Sunday, November 15, 2009

Movie Review: King Corn

King Corn is a documentary film released in 2007 that looks at the role of corn both as North America's primary food staple, as well as North America's most beloved crop. (photo credit; film website).  The film centers on Ian Cheney and Curt Ellis, two friends who move to a small farming community in Iowa, where they plant an acre of corn and experience the joys of being farmers.In the process of becoming farmers, Cheney and Ellis discover the wonders of government assistance to farmers; the severe cold of Iowa winters; the incredible overproduction that is encouraged thanks to Earl Butz; the findings of Michael Pollan; as well as some lovely facts about "corn-fed" cattle; and how human hair can mirror the composition of one's diet.  There are some highly disturbing scenes; some content may seriously make you reconsider the choices you make with respect to your diet. Oh, i almost forgot: Audra Erickson, Patron Saint of HFCS, is also featured prominently in this film. She earnestly and fervently promotes HFCS in interviews conducted with Cheney and Ellis. (sorry, i can't help it.... she seems positively stepford...)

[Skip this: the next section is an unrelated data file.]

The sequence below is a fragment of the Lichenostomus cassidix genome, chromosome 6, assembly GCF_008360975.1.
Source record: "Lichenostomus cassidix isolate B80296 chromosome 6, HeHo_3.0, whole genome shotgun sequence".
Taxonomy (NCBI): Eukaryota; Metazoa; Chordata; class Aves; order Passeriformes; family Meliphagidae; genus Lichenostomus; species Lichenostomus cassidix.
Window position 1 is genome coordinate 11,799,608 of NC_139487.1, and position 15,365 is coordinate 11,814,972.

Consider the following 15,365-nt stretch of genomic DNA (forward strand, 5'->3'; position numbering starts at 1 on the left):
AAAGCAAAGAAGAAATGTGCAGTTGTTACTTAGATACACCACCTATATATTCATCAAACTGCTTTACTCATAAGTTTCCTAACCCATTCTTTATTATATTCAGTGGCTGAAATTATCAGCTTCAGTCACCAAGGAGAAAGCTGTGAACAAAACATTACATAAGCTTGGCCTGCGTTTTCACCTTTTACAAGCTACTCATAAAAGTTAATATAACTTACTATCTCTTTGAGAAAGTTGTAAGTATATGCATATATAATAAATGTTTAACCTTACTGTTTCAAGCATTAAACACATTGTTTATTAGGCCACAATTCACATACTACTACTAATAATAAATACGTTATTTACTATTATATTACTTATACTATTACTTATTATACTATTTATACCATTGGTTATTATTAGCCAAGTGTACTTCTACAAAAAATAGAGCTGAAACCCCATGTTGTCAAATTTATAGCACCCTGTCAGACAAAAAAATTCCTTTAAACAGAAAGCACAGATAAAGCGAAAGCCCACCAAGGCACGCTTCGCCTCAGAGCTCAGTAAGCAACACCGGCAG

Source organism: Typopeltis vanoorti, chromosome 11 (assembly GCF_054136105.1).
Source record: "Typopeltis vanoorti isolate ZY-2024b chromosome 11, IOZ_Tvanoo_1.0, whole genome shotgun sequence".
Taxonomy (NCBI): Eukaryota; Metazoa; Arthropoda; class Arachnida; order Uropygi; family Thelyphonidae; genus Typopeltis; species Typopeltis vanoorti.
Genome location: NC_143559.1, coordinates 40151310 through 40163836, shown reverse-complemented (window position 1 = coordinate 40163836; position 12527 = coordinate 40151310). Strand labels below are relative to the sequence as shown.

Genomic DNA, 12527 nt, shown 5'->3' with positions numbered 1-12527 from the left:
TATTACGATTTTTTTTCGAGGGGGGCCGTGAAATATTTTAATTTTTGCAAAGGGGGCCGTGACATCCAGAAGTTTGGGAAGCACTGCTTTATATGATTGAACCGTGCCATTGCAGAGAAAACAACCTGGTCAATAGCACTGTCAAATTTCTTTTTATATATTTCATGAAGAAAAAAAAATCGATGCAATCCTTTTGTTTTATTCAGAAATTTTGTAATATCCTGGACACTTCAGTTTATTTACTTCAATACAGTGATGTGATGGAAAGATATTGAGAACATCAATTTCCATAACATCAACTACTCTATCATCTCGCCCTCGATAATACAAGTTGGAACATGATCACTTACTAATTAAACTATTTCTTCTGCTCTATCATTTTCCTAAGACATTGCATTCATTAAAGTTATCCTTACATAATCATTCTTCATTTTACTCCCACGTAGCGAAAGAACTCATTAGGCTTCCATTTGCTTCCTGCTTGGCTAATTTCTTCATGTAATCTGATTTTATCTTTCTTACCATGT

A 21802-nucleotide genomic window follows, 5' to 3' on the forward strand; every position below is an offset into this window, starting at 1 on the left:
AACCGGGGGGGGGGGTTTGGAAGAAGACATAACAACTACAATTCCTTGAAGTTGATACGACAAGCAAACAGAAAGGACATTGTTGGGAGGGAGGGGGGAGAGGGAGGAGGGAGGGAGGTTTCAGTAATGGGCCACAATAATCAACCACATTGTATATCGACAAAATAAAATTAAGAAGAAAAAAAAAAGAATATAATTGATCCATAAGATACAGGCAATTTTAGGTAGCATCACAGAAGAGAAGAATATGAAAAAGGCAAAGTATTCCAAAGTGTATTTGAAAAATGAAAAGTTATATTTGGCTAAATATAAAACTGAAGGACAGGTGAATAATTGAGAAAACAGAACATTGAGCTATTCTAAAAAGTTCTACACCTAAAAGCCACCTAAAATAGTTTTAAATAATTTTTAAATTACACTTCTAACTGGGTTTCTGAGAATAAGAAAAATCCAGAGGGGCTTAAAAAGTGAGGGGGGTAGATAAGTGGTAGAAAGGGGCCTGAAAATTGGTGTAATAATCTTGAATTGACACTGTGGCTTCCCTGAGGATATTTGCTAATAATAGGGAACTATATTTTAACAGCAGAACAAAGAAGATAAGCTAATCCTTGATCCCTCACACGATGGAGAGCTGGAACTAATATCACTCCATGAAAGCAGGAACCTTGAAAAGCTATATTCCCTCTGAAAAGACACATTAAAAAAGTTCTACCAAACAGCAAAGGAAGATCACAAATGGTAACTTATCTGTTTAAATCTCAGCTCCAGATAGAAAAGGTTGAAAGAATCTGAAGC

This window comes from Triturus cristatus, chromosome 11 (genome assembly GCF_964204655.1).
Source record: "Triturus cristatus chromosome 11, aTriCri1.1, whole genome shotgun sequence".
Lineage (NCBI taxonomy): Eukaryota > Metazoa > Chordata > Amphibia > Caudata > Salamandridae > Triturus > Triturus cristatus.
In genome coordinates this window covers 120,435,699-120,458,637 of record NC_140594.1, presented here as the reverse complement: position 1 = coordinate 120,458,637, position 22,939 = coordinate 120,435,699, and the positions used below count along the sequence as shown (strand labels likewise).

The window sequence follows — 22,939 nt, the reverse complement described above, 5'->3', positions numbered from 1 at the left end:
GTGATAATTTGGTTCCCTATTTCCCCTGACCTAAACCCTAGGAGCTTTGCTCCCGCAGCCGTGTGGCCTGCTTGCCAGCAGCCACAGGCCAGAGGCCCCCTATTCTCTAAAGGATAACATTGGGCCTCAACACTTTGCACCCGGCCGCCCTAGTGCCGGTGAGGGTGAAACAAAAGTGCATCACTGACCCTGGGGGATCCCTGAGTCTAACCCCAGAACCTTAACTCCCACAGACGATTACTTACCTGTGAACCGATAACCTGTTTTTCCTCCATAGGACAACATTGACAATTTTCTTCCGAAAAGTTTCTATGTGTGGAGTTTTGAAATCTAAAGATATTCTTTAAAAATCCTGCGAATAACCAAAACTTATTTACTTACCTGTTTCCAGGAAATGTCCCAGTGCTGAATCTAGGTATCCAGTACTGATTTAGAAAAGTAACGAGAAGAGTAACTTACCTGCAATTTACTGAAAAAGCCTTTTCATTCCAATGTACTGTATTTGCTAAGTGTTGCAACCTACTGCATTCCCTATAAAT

The film is both funny and quirky; it is somewhat languid at times, but that is somehow appropriate.  Unlike some of the other documentaries coming out these days, King Corn is less diatribe and more exploratory. It is a thought-provoking and even disturbing look at the centrality of corn in the U.S.

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